All knobs are also pushbuttons which perform common actions such as centring the selected channel's trace. Pressing on the large timebase knob enables a zoomed view. The memory depth can be changed to adjust the update rate/zoom window trade-off and the sampling rate can also be altered, which affects memory use.
In addition to averaging mode, it also has "high resolution" mode which we've discussed in previous reviews. This is a very useful mode which removes noise from non-repetitive waveforms and it also doesn't have the
lag associated with averaging.
There is a 20MHz bandwidth limit selectable on a per-channel basis. This scope has all the trigger options you might need: AC/DC, LF/HF reject, hold-off, noise rejection. It also has a good selection of trigger modes: edge, pulse, slope, video, pattern, duration and setup/hold. There is an extra-cost option for advanced trigger modes, including: timeout, runt, window, delayed, nth edge and serial (RS-232, I2C or SPI).
This scope also has support for manual or automatic cursors, mask (pass/fail) testing, X/Y mode, rolling trace mode and adjustable persistence. It can save screen grabs, waveform data and configuration data to a USB drive via the front panel socket. A rear panel USB socket can be used to connect a printer and there is a dedicated print button (which can also be used to save the display to USB).
Amazingly for a relatively low- priced scope, it also comes standard with an Ethernet (LAN) socket for remote control and operation. A wave- form recording and playback option is available at extra cost.
What you get
The scope itself measures 313 x 161 x 122mm and weighs 3.2kg. Four passive 150MHz switchable 10:1/1:1 probes are included along with a power cord, USB cable, quick start guide and a CD-ROM. The quick start guide is not very useful; the proper manual is on the CD as a PDF (or can be downloaded from the Rigol website). As mentioned earlier, there are 70MHz and 100MHz bandwidth versions with and without signal genera- tors. There are also four software options: the 24Mpoint memory upgrade, waveform recording and playback, advanced triggering options and serial decode software. These can be added on after purchase; the extra bandwidth and signal generator option cannot.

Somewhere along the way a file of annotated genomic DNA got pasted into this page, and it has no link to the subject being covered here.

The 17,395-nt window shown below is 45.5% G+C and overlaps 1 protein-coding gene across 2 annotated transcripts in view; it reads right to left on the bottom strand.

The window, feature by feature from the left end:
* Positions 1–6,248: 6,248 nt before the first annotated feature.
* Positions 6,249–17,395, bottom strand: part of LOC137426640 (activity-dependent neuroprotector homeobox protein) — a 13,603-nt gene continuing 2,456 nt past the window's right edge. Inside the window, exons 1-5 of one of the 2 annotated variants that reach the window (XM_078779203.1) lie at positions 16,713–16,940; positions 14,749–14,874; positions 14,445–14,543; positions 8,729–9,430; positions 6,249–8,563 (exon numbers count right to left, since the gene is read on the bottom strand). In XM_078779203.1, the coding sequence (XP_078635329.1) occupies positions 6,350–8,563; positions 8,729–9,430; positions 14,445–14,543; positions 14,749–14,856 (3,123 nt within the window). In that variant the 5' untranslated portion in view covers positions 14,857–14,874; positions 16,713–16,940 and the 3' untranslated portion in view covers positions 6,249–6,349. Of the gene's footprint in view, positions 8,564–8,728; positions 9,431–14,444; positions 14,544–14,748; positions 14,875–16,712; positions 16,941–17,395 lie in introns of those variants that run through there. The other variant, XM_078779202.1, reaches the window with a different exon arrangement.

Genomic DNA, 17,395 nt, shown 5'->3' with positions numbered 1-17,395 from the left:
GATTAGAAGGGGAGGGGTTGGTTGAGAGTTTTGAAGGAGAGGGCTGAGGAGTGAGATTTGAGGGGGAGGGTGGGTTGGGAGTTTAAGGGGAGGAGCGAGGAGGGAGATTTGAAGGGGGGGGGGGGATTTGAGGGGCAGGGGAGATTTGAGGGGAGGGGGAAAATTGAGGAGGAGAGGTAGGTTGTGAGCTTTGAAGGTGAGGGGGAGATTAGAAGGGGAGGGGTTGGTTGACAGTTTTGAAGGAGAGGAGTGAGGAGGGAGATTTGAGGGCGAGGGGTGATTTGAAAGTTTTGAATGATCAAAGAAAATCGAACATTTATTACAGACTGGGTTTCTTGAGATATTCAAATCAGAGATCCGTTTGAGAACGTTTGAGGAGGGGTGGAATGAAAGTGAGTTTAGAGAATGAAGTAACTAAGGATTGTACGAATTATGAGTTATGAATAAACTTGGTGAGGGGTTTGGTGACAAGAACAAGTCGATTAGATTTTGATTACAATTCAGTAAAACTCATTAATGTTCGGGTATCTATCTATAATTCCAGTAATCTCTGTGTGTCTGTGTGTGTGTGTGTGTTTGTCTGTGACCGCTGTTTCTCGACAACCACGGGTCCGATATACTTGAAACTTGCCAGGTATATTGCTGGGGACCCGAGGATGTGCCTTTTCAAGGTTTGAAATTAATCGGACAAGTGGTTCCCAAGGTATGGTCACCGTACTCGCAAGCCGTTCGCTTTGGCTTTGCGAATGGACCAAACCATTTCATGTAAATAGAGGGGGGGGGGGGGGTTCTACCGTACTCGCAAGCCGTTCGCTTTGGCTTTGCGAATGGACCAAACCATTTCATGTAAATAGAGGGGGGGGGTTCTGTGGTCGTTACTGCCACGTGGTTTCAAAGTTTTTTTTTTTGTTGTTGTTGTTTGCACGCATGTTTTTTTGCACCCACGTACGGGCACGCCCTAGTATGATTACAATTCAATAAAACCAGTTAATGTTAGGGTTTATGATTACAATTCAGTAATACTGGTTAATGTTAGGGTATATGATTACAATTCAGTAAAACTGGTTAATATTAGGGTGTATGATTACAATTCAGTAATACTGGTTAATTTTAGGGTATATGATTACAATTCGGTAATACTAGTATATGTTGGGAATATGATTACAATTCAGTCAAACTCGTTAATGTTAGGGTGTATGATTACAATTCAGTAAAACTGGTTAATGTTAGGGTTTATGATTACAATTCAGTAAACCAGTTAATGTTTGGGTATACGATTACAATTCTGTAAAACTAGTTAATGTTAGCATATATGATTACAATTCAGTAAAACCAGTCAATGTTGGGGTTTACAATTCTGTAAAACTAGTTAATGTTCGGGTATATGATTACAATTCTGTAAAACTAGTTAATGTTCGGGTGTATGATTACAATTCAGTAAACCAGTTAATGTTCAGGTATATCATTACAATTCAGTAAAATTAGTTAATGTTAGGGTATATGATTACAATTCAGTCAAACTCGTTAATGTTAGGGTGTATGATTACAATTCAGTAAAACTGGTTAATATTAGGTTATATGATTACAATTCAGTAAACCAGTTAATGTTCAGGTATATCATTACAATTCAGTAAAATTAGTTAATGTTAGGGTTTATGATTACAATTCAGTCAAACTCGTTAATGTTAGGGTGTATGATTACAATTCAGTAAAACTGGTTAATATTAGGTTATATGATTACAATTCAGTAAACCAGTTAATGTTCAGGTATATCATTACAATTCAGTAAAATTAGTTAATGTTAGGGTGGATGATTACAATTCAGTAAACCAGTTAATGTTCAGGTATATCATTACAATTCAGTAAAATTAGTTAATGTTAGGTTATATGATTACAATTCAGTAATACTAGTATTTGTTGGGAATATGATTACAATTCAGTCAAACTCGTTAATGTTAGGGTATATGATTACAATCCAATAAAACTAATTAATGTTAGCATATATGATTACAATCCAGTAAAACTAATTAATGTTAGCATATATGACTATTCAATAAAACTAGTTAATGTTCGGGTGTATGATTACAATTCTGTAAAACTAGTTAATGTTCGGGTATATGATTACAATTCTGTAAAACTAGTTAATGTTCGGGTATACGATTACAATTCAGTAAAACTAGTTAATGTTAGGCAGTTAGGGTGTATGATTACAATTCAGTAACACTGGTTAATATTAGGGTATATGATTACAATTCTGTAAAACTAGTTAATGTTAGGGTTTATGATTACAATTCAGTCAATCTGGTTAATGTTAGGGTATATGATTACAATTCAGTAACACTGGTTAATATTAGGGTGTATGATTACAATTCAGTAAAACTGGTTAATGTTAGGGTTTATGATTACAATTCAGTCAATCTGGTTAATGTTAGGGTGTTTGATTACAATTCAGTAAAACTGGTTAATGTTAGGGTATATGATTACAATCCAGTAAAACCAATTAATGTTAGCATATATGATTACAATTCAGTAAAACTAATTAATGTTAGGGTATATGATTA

As you can see from the above, this is a capable scope and is quite good value for money. But does that mean there's no point paying more for a higher end unit? Well, no. The DS1104Z can feel a little slow at times and that includes some noticeable de- lays between pressing a button and the corresponding action occurring. And you do get a bigger screen with more expensive models, including those from Rigol.
We would have to say though that unless you are on a really tight budget, there isn't much point buying a bargain- basement 2-channel DSO any more. The added capabilities you get with this scope compared to a real cheapie (and it isn't just the two extra channels) are well worth the difference in price.
One criticism that could be levelled at this scope is that it has a single set of knobs for the vertical settings for all channels. That means you have to switch channels with a button before making adjustments to that channel. And because those buttons are also used to turn the channels on and off, it can get a bit confusing.
Having said that, you can under- stand why they've done it this way – with the wide screen and all the soft buttons, there just isn't room left for four sets of knobs.
Overall though, it's clear that this is a winner in its market segment and if you don't already have a DSO, it's a good one to start with as it has so many features in a small package.